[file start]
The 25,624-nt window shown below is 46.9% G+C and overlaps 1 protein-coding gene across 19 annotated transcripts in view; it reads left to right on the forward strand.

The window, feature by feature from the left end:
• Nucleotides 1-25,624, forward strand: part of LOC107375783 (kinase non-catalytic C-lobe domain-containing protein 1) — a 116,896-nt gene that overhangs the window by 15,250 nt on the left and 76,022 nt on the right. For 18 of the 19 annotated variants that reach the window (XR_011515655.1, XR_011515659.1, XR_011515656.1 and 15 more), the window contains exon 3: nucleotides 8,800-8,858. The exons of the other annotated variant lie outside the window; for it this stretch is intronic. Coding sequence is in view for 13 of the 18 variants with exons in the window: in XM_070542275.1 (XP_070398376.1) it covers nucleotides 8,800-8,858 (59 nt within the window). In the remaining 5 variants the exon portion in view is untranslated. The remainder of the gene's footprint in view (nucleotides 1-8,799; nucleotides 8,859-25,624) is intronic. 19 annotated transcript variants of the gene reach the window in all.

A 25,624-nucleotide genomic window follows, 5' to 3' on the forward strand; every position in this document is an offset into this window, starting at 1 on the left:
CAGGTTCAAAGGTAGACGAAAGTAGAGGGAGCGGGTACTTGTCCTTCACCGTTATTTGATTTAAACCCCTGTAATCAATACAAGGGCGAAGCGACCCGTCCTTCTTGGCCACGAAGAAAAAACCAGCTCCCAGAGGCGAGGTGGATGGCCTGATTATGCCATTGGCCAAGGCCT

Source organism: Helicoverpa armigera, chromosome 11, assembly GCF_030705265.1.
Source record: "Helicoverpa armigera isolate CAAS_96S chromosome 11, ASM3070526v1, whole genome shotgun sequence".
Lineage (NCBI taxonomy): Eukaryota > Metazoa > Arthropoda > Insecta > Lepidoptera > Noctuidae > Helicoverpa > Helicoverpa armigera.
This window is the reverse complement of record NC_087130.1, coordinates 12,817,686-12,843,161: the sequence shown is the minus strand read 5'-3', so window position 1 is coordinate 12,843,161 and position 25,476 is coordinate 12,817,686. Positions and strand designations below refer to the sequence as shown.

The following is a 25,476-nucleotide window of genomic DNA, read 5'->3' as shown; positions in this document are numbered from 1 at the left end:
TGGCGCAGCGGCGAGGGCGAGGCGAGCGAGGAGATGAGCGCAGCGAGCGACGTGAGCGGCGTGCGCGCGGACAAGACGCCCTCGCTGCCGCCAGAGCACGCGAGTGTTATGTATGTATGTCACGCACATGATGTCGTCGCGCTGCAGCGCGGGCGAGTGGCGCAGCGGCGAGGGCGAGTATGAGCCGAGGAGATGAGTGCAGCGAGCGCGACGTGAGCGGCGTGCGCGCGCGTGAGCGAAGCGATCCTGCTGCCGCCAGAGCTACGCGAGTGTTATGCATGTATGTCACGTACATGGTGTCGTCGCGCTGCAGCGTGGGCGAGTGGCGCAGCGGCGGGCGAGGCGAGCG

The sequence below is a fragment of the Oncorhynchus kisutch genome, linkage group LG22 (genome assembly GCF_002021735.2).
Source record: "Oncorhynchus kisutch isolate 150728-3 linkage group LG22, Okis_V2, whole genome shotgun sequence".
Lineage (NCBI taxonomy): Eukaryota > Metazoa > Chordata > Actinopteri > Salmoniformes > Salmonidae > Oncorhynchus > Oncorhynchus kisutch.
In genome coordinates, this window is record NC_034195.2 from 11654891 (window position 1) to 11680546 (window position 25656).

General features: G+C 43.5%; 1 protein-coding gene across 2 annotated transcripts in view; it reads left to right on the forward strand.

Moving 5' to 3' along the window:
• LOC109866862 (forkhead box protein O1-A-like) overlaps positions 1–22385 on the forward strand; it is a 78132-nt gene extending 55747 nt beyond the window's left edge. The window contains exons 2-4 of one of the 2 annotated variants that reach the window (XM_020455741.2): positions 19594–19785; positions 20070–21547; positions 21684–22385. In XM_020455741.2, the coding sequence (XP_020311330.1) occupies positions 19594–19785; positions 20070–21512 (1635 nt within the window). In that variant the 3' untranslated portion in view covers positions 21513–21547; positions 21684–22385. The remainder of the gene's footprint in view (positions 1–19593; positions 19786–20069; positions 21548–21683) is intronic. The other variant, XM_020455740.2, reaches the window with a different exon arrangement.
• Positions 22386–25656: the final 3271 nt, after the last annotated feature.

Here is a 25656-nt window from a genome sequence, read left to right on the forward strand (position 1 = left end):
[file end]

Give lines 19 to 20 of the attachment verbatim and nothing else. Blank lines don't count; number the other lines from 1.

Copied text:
• Positions 22386–25656: the final 3271 nt, after the last annotated feature.

Here is a 25656-nt window from a genome sequence, read left to right on the forward strand (position 1 = left end):